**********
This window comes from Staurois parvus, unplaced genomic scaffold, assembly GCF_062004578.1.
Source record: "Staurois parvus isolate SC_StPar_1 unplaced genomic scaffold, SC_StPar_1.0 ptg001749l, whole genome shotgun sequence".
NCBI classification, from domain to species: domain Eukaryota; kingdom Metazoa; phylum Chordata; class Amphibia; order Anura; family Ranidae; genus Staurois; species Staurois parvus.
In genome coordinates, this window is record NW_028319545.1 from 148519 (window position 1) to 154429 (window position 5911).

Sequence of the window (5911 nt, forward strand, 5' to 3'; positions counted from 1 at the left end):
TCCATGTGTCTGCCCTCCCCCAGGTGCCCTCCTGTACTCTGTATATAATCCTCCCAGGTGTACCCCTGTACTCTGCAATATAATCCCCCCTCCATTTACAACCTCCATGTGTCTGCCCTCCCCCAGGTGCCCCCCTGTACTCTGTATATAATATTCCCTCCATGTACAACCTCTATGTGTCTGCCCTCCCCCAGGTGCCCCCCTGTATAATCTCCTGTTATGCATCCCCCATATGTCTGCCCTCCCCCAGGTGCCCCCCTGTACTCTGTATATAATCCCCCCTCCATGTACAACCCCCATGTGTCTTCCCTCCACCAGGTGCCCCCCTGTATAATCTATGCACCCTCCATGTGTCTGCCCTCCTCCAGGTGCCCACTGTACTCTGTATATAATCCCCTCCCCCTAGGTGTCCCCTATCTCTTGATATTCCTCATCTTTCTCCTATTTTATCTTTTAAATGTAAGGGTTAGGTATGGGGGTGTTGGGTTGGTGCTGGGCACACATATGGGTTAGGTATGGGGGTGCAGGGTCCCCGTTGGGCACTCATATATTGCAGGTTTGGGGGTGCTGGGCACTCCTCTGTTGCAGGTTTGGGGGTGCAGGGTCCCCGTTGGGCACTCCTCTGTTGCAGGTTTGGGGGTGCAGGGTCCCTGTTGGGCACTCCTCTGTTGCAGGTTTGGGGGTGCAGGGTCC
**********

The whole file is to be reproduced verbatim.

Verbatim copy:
This window comes from Staurois parvus, unplaced genomic scaffold, assembly GCF_062004578.1.
Source record: "Staurois parvus isolate SC_StPar_1 unplaced genomic scaffold, SC_StPar_1.0 ptg001749l, whole genome shotgun sequence".
NCBI classification, from domain to species: domain Eukaryota; kingdom Metazoa; phylum Chordata; class Amphibia; order Anura; family Ranidae; genus Staurois; species Staurois parvus.
In genome coordinates, this window is record NW_028319545.1 from 148519 (window position 1) to 154429 (window position 5911).

Sequence of the window (5911 nt, forward strand, 5' to 3'; positions counted from 1 at the left end):
TCCATGTGTCTGCCCTCCCCCAGGTGCCCTCCTGTACTCTGTATATAATCCTCCCAGGTGTACCCCTGTACTCTGCAATATAATCCCCCCTCCATTTACAACCTCCATGTGTCTGCCCTCCCCCAGGTGCCCCCCTGTACTCTGTATATAATATTCCCTCCATGTACAACCTCTATGTGTCTGCCCTCCCCCAGGTGCCCCCCTGTATAATCTCCTGTTATGCATCCCCCATATGTCTGCCCTCCCCCAGGTGCCCCCCTGTACTCTGTATATAATCCCCCCTCCATGTACAACCCCCATGTGTCTTCCCTCCACCAGGTGCCCCCCTGTATAATCTATGCACCCTCCATGTGTCTGCCCTCCTCCAGGTGCCCACTGTACTCTGTATATAATCCCCTCCCCCTAGGTGTCCCCTATCTCTTGATATTCCTCATCTTTCTCCTATTTTATCTTTTAAATGTAAGGGTTAGGTATGGGGGTGTTGGGTTGGTGCTGGGCACACATATGGGTTAGGTATGGGGGTGCAGGGTCCCCGTTGGGCACTCATATATTGCAGGTTTGGGGGTGCTGGGCACTCCTCTGTTGCAGGTTTGGGGGTGCAGGGTCCCCGTTGGGCACTCCTCTGTTGCAGGTTTGGGGGTGCAGGGTCCCTGTTGGGCACTCCTCTGTTGCAGGTTTGGGGGTGCAGGGTCC